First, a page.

The Securities and Exchange Commission (SEC) has recently drawn attention after modifying the biography page of former Division of Corporate Finance Director, William Hinman. The changes sparked speculation among digital asset enthusiasts, considering Hinman’s relevance in the SEC’s ongoing case against Ripple over the XRP token.
Digital asset supporters keenly remember Hinman’s 2018 speech, in which he expressed his views on decentralization and the regulatory classification of Bitcoin and Ethereum. Hinman suggested that both cryptocurrencies should not be considered securities due to their level of decentralization. However, the current bio page of Hinman only shows a brief period of his service with the SEC, leaving out details about his past accomplishments.
These alterations occurred amidst Ripple’s legal battle with the SEC. Ripple was accused of selling XRP without registering the token as a security in late 2021. This case brings to the forefront the question of when a token should be considered a commodity, subject to regulation by the Commodity Futures Trading Commission, and when it should be treated as a security under SEC jurisdiction.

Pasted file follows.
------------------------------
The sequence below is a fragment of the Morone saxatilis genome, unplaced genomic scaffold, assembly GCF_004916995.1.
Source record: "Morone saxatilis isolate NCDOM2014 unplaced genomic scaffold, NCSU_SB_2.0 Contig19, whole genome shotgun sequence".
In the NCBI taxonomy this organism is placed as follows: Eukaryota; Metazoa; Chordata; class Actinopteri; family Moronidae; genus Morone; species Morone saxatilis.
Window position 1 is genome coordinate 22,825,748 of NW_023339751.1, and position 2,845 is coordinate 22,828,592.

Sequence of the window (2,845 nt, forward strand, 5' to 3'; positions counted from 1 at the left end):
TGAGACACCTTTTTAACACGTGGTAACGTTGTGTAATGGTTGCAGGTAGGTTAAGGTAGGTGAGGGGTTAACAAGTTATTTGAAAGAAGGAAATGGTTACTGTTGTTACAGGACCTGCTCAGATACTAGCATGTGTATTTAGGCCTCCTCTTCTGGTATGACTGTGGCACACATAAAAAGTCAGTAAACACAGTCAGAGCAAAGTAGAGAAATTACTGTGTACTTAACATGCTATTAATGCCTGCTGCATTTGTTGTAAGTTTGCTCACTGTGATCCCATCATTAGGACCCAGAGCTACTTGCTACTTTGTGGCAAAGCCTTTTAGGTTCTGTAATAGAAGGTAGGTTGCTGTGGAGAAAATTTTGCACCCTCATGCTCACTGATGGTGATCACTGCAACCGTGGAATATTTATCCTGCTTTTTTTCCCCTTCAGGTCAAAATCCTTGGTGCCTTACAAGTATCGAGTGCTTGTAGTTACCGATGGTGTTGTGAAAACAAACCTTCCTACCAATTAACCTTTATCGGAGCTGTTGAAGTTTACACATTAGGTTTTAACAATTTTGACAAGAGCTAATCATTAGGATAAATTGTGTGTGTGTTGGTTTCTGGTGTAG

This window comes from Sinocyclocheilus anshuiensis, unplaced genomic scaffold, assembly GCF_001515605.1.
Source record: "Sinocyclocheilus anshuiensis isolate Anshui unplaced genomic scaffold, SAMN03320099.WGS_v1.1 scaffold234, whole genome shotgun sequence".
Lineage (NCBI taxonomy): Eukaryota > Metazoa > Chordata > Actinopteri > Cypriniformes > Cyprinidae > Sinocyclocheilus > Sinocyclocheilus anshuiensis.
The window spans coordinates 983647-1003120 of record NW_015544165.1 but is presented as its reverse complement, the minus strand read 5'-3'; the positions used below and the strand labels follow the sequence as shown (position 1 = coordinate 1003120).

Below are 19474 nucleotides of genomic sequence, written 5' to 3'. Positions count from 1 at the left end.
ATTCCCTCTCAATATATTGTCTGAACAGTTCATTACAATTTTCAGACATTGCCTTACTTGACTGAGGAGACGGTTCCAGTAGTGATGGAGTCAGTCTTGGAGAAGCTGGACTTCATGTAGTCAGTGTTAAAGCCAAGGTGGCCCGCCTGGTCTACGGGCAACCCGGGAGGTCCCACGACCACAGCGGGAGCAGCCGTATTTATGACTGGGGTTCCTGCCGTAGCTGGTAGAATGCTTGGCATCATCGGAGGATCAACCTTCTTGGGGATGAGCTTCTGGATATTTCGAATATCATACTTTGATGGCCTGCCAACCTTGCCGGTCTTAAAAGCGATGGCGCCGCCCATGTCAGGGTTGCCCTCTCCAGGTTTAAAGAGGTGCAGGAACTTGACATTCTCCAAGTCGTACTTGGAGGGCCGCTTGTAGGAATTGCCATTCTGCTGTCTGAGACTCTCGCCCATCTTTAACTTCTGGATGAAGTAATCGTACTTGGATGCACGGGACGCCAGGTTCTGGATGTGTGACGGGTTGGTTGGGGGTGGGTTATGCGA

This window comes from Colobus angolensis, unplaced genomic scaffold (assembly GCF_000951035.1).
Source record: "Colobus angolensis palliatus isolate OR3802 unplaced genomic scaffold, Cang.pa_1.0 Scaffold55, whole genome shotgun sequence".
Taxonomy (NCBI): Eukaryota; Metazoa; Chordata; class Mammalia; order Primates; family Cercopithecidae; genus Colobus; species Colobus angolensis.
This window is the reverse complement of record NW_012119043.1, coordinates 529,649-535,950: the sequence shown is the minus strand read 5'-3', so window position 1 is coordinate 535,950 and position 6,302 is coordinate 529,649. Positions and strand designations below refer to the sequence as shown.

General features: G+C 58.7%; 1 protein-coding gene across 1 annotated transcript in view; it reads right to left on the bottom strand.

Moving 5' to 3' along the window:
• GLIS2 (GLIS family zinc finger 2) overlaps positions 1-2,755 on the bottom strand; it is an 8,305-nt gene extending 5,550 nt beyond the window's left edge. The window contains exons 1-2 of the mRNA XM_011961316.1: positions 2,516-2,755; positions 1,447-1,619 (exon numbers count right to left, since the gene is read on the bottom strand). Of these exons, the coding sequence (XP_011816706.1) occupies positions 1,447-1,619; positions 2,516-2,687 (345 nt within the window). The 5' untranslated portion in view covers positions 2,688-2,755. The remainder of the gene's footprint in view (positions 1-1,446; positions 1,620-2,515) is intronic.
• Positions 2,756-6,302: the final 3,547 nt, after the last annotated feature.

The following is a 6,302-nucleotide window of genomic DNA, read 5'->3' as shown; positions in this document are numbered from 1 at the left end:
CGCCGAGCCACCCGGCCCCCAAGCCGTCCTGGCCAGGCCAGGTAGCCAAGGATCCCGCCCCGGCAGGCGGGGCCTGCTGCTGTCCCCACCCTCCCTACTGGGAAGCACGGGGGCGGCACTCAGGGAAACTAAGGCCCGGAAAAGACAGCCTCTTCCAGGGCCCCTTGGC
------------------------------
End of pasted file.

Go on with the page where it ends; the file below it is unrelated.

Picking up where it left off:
The judge involved in the SEC vs. Ripple case recently denied the commission’s motion to avoid publishing documents related to Hinman’s controversial speech. Court documents disclosed during the discovery process suggest that Hinman might have met with organizations closely tied to Ethereum, such as ConsenSys and the Ethereum Foundation, during the time he made his decentralization claim.
In parallel to the legal battle, Hinman’s notion of decentralization is finding its way into legislative proposals targeting the digital assets industry. For instance, a draft bill sponsored by Republican lawmakers contemplates adopting Hinman’s views on what constitutes “sufficient decentralization” for a crypto project. Messari founder Ryan Selkis noted that the proposed bill could lead to significant SEC oversight but may also offer a path to Safe Harbor for certain projects.
This Safe Harbor reference pertains to the proposal put forth by SEC Commissioner Hester Pierce in 2021, known as Safe Harbor 2.0. Under these guidelines, crypto projects would have a three-year window to ascertain whether their tokens qualify as securities, as long as they comply with reporting requirements during that time. Ultimately, Hinman’s perspective on decentralization may have a lasting impact on the landscape of digital asset regulation and industry moves.